The fact that, according to Monday’s exit polls, Prime Minister Benjamin Netanyahu managed to increase the Likud’s electoral share to 36-37 seats – despite the three indictments against him, despite the venomous criticism of him from Blue and White/Labor-Gesher-Meretz/Avigdor Lieberman, despite the media efforts by journalists who long ago stopped being fair and objective analysts and turned into pundits whose goal was to see Netanyahu go to jail – is a huge achievement.
Netanyahu has won the fight of his life for the public’s trust. Even though his trial is scheduled to begin on March 17, he walked out of the election head held high. The large section of the public who went out to support the Likud were first and foremost putting their faith in Netanyahu. They were voting to protest the indictments against him, the legal system and the police force and all the other parts of the system that have ignored his many successes as prime minister and dared to claim that he was working solely on his own behalf to avoid prison.
Former IDF Chief of Staff Benny Gantz, on the other hand, scored a painful failure. Theoretically, he managed to maintain Blue and White’s electoral strength at 33 seats. But he, along with the other members of the party cockpit Gabi Ashkenazi, Yair Lapid, and Moshe Ya’alon, couldn’t convince the public that they were capable of governing. Gantz’s lack of political experience and recent reports about his company were his downfall.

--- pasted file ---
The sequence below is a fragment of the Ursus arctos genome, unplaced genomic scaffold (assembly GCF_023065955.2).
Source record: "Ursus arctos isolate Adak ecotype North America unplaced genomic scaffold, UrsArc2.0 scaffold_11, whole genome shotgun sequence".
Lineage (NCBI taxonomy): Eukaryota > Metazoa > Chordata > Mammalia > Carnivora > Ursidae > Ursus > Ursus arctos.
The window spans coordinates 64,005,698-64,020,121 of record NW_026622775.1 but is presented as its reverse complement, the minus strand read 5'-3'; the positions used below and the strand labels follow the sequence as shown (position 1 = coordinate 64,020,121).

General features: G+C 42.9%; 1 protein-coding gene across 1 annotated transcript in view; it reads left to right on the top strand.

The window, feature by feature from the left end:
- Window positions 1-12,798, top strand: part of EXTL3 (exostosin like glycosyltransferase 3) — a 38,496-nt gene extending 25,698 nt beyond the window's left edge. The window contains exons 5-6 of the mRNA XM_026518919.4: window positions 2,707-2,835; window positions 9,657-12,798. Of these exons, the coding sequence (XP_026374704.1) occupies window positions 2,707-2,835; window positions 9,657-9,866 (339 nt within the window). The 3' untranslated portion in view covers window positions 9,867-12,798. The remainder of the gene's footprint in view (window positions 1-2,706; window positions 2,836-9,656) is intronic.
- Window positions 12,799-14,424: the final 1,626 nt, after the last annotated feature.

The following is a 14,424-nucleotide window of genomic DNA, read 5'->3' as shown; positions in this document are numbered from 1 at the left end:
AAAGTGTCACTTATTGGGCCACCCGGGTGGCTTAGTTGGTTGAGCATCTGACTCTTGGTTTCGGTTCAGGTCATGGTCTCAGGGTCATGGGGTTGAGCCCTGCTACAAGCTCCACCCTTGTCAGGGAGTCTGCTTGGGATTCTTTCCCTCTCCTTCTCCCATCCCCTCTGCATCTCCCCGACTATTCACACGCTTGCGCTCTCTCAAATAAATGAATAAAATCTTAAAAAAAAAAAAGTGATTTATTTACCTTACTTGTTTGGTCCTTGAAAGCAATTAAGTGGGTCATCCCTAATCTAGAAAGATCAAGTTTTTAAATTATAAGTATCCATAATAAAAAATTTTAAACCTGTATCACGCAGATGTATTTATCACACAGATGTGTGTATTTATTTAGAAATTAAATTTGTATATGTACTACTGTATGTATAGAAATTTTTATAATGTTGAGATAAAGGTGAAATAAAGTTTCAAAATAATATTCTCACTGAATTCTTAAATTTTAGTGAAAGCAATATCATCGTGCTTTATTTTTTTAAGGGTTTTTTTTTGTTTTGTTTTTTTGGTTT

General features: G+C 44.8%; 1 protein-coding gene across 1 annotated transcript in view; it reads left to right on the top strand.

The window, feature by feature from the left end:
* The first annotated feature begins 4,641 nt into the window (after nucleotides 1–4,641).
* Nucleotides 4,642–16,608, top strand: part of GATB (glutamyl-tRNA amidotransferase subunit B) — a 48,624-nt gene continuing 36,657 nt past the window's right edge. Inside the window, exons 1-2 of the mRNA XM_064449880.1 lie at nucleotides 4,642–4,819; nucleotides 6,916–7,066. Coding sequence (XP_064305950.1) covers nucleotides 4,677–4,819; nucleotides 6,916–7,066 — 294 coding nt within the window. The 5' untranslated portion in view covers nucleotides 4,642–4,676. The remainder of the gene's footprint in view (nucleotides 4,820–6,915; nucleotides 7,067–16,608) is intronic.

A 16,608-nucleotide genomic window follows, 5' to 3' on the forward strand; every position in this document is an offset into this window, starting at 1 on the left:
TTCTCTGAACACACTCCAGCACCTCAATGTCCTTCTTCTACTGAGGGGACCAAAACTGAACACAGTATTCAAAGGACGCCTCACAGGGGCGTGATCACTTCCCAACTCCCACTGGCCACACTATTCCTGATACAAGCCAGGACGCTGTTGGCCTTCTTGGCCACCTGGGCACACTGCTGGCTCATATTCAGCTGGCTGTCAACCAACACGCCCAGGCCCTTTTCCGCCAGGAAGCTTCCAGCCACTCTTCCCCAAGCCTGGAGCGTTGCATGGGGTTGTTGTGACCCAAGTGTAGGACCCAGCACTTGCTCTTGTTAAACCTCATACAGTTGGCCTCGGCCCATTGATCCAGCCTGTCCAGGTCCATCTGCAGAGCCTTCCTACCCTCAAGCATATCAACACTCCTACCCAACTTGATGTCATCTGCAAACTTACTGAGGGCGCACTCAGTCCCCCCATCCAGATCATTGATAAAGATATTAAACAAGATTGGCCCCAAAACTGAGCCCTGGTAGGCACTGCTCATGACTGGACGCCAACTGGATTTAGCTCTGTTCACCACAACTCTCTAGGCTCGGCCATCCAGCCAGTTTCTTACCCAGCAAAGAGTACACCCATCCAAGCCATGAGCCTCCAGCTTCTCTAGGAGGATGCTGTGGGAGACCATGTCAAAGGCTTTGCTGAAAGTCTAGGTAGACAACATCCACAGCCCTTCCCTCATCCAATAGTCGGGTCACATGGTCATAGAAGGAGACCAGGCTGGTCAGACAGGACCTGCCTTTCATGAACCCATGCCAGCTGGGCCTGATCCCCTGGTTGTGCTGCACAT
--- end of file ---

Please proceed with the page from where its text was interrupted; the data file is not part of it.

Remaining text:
Polls tell us that the election results will make it difficult for Netanyahu to form a government, because he only has the support of about 60 MKs from the Likud, Yamina, United Torah Judaism, and Shas parties. Still, the center-left has only 39-41 seats (counting Blue and White and Labor-Gesher-Meretz). Even if Lieberman joins them, they’ll still only have about 47. If the Joint Arab List were to cooperate with Gantz, it would give the latter 60 MKs at best.
One thing is certain, President Reuven Rivlin won’t have to hesitate next week about whom to entrust with forming a governing coalition. Netanyahu is the only possibility, and he has more than one option for success.
Header: Israeli Prime Minister Benjamin Netanyahu stands next to his wife Sara as he speaks to supporters following the announcement of exit polls in Israel’s election at his Likud party headquarters in Tel Aviv, Israel March 3, 2020. REUTERS/Amir Cohen